Lucy Felthouse and Lily Harlem Talk Co-Authoring

 

Lucy FelthouseLucy’s thoughts…

I’ve been published for a few years now, mainly in the short story arena, though I have novellas available and others contracted, as well as a novel coming later in the year. I always keep my eye on what’s out there, what’s coming soon, how people are working, their achievements, and so on. And one thing that’s caught my eye several times has been co-authoring. To me, it looked like a brilliant way to work on a project with someone, have fun and then end up with a piece of work at the end of it. But I admit I didn’t really understand how it worked, so it just bubbled away in the back of my mind, and I didn’t do anything about it.

However, towards the back end of 2012, my good friend and fellow writer Lily Harlem suggested co-authoring something together. I explained I had a few projects on, so I couldn’t start right away, but I would definitely be interested. She was busy too, so we said we’d start in the early part of 2013, when all the Christmas and New Year festivities were over and done with, and life was back to normal.

The writing bug bit Lily, however, and in December she sent me a chapter that had just come to her, so she’d written it down. I managed to read it quickly, but knew I still wouldn’t be able to do anything with it until January. I was eager to try out co-authoring, but other commitments had to take priority.

Then 2013 arrived. I’d cleared my commitments and was free to start something new – hurrah! I read the chapter again and then bombarded Lily with a million and one questions about the process of co-authoring, how she thought it would work, our intended publisher, and so on. I was very lucky in that a) Lily had co-authored many times before so knew how it worked b) she was very, very patient with me and answered all my questions c) that our writing styles are quite similar, so that although we wrote from separate character viewpoints, our respective sections would still fit together well and d) we know each other well enough to give constructive and honest feedback that will be truly helpful, rather than trying to sugar coat anything for the sake of being nice.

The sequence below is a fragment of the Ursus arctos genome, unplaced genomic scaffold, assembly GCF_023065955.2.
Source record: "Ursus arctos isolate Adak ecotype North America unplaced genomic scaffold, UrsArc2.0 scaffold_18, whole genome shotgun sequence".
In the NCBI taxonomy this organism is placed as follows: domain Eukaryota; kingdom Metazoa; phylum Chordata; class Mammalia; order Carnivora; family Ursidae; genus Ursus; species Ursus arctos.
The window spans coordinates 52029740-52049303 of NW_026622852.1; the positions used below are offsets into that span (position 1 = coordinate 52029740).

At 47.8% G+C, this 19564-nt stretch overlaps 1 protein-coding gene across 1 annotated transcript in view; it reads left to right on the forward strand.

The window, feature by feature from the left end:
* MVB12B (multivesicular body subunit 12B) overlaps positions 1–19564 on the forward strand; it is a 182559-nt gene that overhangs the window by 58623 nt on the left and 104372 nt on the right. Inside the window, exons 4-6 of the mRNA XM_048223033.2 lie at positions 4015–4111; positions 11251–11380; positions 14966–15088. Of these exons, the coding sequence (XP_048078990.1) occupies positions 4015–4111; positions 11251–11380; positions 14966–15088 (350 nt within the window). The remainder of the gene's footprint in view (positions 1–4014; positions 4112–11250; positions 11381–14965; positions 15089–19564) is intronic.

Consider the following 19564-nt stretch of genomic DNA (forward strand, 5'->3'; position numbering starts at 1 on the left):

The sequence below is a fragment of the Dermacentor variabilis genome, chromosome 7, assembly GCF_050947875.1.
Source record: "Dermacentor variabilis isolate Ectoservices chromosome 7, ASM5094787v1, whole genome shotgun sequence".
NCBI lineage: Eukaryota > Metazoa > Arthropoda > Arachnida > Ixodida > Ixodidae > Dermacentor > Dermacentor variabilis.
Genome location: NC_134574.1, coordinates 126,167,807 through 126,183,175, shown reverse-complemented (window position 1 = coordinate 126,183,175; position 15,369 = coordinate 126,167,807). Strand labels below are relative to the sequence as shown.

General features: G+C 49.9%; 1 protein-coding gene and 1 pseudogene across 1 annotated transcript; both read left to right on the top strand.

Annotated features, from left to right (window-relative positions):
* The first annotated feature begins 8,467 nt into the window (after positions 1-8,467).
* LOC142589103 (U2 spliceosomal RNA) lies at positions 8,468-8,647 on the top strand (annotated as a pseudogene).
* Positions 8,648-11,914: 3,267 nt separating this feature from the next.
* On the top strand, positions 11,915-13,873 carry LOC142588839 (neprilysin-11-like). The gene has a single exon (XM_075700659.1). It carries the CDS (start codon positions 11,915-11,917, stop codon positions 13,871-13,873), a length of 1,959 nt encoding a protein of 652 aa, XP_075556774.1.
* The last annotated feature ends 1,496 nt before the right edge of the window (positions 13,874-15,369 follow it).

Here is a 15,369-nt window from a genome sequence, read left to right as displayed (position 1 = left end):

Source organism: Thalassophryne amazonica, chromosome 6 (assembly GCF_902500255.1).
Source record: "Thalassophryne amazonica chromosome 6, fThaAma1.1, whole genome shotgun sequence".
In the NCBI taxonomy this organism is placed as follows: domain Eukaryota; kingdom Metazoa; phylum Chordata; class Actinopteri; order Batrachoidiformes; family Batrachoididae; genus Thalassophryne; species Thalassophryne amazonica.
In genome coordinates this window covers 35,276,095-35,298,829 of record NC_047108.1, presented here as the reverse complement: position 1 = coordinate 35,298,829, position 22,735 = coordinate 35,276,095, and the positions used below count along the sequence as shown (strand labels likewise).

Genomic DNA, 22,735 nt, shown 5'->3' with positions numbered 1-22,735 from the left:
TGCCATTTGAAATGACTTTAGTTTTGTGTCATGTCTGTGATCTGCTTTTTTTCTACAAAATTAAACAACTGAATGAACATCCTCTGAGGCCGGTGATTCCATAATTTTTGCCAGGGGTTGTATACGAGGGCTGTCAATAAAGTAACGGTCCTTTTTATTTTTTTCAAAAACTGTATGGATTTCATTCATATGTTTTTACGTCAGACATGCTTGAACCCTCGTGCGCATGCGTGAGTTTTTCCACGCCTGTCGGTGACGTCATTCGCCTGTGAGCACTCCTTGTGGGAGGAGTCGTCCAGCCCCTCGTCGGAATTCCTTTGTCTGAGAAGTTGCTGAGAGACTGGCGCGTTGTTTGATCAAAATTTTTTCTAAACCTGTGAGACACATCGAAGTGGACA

And so we began. The chapter Lily had written back in December was from the female perspective and I was happy to write from the male perspective. I’ve done it many times before and enjoy it very much. We’d already agreed that if things didn’t work out, we wouldn’t worry too much about it, so I opened the document and began to write without thinking too hard. We had no plan, no idea what on earth the book was going to be about, really, just that it would be an erotic romance. Despite this, the words came. Fast.

After writing a chapter of roughly the same length as Lily’s, I skim read it and sent it back to her. And thus the mad email exchange began. Prior to this project I’d only written one full-length novel by myself and found it a learning curve, albeit it a fun and very satisfying project, but often I had to force myself to carry on and not procrastinate. With this book, however, it was totally different. It was full of surprises – because we hadn’t planned it, the chapters we sent back to one another were a total surprise, and we both had to think on our feet to work out where the plot would go next. We’d agreed not to rush one another for chapters as we both had other things on, too, and although we didn’t pressure one another, we still produced the words at lightning speed (for me, anyway!). I grew eager to read Lily’s next chapter, to see where the characters – which I’d quickly grown very fond of – would go next, what they would do. There was very, very little procrastination! None, really. Just lots of use of Google Street View.